Martina is a hard rock TBM measuring 15.62m in diameter and 130m long. She was famously used to drill the Sparvo tunnel in 2011. The project took 2 years in total and spanned 2,430m.

The first ever TBM was used in 1825 by Marc Brunel and James Greathead in the construction of the Thames Tunnel (which would later form the basis for the London Underground). With this came the new challenge of tunnelling under the Thames river.

"The first ever TBM was used in 1825 by Marc Brunel and James Greathead in the construction of the Thames Tunnel."

Brunel and Greathead were also responsible for developing the tunneling shield.

Tunneling shields form a temporary protective layer as the shaft extends until a more permanent support could be put in place.

Tunelling, History, Construction, Supplies, Materials, Construction, Building, Methods, Bobtrade[Photo Credit: ICE]

The shields worked in Brunel's time by having components that sat both horizontally and vertically. This allowed a worker to remove a plank at a time, dig a little further and replace the plank.

20th Century

There have been other striking developments in tunneling over the last 50+ years.

Known as the New Austrian Tunnel Method, or, the sequential excavation method is a form of tunneling that was first recognised in the 1960s.

The NATM is different from the old Austrian Tunnel Method because it relies on an understanding of the geological properties of the surface being tunneled in to. With constant monitoring, this is a flexible method of construction that allows room to alter the manner in which the tunneling is executed.

Tunelling, History, Construction, Supplies, Materials, Construction, Building, Methods, Bobtrade[Photo Credit: Agru America]

Understanding the changes in the rock as the tunnel becomes deeper, altering the support structure and the speed as which tunneling is undertaken.

It’s pretty clever, super efficient and makes complete sense considering the complexity of tunneling.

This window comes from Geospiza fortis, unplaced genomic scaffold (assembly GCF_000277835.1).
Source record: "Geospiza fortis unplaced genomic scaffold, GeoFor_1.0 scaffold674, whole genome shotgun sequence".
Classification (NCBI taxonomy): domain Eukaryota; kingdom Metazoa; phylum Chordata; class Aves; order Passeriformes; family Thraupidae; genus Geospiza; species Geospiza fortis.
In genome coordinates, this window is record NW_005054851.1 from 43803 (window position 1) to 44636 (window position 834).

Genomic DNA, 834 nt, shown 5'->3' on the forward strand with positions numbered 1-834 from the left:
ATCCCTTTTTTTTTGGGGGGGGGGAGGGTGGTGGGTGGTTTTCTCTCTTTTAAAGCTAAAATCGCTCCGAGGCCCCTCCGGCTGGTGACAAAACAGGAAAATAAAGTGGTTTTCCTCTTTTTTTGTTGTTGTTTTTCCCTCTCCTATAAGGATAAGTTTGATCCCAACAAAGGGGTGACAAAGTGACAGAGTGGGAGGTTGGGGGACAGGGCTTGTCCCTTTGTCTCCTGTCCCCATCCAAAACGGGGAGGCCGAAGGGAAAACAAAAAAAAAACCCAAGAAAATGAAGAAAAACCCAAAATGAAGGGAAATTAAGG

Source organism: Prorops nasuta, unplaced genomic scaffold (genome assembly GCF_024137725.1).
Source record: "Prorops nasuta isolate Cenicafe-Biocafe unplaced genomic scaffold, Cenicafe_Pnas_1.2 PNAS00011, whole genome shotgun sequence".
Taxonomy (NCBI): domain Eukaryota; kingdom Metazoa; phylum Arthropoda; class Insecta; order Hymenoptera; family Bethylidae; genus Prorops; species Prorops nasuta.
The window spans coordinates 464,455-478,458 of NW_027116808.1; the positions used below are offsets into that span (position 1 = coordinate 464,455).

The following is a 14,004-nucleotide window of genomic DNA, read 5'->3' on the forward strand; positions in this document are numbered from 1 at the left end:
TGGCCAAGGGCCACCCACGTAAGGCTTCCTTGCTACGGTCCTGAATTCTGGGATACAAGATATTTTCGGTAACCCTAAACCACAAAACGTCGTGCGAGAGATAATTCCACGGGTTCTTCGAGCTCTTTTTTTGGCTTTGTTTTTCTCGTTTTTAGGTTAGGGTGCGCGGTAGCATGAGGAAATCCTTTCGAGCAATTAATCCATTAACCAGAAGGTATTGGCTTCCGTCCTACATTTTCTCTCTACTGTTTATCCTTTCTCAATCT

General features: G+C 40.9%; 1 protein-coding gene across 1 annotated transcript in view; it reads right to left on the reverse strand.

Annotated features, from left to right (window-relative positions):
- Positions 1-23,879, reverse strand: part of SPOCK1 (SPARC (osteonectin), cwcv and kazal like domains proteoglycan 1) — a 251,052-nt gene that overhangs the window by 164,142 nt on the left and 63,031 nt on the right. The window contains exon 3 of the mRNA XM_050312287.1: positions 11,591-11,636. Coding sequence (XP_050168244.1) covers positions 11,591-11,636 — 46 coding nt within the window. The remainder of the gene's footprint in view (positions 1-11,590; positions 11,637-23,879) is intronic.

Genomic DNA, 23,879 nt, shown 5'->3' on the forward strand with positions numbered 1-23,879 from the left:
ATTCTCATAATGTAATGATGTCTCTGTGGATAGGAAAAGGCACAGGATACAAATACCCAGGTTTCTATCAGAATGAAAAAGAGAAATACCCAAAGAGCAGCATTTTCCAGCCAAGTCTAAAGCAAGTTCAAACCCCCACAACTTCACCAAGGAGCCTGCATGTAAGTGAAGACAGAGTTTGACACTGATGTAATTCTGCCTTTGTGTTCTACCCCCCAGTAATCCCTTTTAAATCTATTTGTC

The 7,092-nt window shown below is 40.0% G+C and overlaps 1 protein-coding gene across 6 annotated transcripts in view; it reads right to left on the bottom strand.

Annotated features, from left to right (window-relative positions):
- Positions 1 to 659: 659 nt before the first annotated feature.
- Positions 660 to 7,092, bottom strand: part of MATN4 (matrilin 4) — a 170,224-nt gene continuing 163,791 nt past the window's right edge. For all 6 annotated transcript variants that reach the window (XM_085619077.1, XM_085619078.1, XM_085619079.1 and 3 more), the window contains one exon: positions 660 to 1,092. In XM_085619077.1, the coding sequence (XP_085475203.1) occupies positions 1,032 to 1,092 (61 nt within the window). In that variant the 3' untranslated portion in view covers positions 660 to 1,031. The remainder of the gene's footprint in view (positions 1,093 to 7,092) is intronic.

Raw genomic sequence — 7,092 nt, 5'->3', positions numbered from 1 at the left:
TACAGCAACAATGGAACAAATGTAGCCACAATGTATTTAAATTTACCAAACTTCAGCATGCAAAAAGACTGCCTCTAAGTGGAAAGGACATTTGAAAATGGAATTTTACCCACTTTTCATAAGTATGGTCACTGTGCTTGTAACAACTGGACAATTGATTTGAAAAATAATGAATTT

21st Century

As drilling and tunneling becomes more efficient we can explore larger scale projects and, with this, larger machinery.

London’s future is being built from underground.

Tunelling, History, Construction, Supplies, Materials, Construction, Building, Methods, Bobtrade[Photo Credit: BBC]

Today work is being done to improve upon the original sewer system implemented by Sir Joseph Bazalgette. Improving upon this system means constructing a sewer system capable of handling the waste of more than 4x as many Londoners! The work will continue until 2023.

This project involves a huge TBM and the use of cofferdams at both ends of the London Thames.

Not only this but the on-again-off-again Bakerloo extension is back on the cards and with this comes the need for further underground drilling.

"London's future is being built from underground."

We look forward to bigger, badder and more monstrous tunnelling machines to take on the ambitious projects being pitched for London and the rest of the world.

Tags: Efficiency

AUTHOR
Alice-India Garwood

Alice-India Garwood

Content Marketing Executive at Bobtrade. Interested in design, sustainability and the history of construction. I love all things indie and theatrical.